Client: National Health Service Trusts – Camden and Islington PCTs
How can we be sure we are not (inadvertently) bullying our junior colleagues — and how can we best handle accusations of bullying?
The cultural climate in healthcare has changed, and junior staff and colleagues are now much more aware of issues of bullying, and far readier to speak out if they feel undermined by seniors. This leaves NHS consultants concerned to engage with the issues surrounding bullying and perceived bullying, and more likely to be on the end of accusations of it. They are keen to raise their own awareness of the effect they have on others, and also to protect themselves against accusations they would deem unfair or biased.
In this sensitive atmosphere, the course we developed (with reference to Trust policy and procedure) focused on the impact of communication and behaviour. ‘Beyond Bullying: its causes, prevention and cure’ is a course for anyone at work, especially those in positions of authority. It was first piloted by The Whittington NHS Trust for their Consultants, who immediately asked for a follow-on course. Given the typical schedule of an NHS Consultant, we have now whittled down the course from a day to a half-day, and deliver it in various NHS Trusts — especially in departments which have scored badly in national surveys. The course looks at the underlying causes for deep conflict within communication, and the types of blind-spot which can lead our behaviours to be perceived as more threatening or demanding than we might realise. Given the official and procedural definitions of bullying as a behaviour deemed as undermining by the recipient, we work hard to challenge existing preconceptions and attitudes that may be construed as offensive or undermining by others — and offer Consultants ways to increase their own self-awareness of this type of situation. For more information, see our page: Workplace Bullying.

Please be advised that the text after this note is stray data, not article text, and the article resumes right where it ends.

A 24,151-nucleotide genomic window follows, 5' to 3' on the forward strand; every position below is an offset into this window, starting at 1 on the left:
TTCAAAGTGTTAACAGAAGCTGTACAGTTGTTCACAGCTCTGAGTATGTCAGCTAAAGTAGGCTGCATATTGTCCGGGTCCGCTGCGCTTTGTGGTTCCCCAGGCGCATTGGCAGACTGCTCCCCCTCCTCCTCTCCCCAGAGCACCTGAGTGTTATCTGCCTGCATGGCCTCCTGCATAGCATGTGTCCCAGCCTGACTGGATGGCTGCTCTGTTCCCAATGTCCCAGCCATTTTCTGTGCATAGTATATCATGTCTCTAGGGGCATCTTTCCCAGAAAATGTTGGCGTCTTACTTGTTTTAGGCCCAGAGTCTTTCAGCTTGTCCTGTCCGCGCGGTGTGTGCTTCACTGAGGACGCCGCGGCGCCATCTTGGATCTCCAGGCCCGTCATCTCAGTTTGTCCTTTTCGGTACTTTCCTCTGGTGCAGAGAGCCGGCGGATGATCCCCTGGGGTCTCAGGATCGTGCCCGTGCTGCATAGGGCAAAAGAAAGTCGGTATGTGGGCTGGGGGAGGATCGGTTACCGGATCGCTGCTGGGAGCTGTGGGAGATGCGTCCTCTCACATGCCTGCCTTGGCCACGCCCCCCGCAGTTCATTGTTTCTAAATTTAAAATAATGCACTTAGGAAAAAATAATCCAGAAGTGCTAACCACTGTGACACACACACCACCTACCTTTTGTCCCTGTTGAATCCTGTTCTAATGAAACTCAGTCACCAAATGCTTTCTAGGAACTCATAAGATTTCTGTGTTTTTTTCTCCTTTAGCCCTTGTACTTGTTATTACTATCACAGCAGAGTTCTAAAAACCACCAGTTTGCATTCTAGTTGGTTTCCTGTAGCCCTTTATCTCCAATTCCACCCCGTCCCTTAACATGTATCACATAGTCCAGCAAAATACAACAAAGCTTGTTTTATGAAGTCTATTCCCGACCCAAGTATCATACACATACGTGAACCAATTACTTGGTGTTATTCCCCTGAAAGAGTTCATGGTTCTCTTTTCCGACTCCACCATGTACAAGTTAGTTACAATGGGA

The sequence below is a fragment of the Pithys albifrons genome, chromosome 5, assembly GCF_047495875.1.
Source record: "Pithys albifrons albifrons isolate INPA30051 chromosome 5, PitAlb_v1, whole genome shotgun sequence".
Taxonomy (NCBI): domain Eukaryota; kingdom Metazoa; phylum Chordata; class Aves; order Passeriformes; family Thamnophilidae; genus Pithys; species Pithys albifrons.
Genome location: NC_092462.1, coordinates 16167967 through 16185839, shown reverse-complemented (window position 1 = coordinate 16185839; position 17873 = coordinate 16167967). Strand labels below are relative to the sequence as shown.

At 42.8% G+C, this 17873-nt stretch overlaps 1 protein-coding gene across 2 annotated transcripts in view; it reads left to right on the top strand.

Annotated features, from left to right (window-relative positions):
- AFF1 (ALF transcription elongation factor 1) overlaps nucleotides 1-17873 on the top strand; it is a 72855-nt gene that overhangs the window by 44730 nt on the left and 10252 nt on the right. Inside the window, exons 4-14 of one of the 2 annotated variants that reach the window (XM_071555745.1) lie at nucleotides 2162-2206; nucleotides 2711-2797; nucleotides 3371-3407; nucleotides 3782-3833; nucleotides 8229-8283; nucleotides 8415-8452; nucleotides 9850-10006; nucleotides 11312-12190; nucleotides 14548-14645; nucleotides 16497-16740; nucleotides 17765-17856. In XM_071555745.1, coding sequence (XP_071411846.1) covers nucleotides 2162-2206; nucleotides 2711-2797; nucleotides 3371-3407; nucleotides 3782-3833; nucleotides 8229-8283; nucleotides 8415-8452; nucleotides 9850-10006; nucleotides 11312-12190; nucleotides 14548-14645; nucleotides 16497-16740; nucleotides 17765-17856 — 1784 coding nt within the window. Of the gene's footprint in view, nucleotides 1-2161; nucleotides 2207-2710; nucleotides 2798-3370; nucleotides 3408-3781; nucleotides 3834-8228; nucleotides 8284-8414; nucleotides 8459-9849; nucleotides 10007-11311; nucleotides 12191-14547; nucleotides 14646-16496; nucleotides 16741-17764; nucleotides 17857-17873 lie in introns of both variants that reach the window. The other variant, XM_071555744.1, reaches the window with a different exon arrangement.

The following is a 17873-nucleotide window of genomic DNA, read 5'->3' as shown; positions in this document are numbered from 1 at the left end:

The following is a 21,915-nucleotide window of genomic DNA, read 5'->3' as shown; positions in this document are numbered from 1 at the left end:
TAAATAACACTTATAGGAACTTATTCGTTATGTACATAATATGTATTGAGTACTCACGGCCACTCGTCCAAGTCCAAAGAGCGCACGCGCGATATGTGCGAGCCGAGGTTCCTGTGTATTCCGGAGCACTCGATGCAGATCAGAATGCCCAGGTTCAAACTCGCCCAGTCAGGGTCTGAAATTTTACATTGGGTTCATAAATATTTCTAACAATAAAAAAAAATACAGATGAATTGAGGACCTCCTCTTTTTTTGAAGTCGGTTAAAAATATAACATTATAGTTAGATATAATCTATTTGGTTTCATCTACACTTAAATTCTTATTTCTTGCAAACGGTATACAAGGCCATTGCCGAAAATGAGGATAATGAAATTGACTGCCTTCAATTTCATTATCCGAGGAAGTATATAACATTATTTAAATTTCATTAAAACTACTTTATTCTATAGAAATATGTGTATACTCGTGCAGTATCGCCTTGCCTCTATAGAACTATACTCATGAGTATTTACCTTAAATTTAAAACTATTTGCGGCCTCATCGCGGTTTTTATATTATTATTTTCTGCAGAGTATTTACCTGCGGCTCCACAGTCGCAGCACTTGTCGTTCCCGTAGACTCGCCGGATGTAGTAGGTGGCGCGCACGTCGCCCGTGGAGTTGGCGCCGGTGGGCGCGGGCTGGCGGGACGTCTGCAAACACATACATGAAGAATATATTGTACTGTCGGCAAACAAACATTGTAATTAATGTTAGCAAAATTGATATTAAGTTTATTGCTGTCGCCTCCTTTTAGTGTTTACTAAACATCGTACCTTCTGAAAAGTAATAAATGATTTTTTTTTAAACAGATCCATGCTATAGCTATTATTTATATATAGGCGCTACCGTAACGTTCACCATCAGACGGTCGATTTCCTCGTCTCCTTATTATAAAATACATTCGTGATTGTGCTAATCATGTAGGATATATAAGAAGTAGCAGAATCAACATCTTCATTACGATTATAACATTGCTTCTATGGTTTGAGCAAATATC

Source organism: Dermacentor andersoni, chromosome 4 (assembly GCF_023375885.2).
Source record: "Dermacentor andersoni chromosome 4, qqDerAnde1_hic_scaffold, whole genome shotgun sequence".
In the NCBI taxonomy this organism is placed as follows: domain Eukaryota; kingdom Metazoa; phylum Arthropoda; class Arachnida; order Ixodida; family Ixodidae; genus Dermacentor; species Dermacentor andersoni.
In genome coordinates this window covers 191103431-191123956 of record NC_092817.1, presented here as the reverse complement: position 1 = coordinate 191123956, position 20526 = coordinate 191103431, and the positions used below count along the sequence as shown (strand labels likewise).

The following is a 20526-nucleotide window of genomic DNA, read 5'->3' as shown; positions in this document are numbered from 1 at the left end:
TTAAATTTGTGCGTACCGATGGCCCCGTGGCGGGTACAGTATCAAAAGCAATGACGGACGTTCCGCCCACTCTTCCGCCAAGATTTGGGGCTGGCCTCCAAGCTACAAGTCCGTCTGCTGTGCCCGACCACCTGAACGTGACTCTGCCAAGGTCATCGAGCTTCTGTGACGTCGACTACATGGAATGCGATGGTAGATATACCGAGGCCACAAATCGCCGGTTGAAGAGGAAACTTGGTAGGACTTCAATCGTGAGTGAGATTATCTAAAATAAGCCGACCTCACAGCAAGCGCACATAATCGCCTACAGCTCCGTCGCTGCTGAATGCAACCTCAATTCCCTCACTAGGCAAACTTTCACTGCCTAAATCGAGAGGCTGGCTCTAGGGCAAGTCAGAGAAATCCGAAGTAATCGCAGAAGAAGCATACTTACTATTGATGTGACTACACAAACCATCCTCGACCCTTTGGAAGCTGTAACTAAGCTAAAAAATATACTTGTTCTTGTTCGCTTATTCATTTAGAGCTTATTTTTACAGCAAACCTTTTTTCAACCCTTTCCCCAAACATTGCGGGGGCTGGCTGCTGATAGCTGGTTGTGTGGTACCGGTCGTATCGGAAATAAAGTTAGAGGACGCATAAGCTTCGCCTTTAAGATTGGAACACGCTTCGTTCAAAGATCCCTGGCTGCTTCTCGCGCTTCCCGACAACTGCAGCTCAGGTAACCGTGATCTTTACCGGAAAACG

Annie Rankin – Elizabeth English
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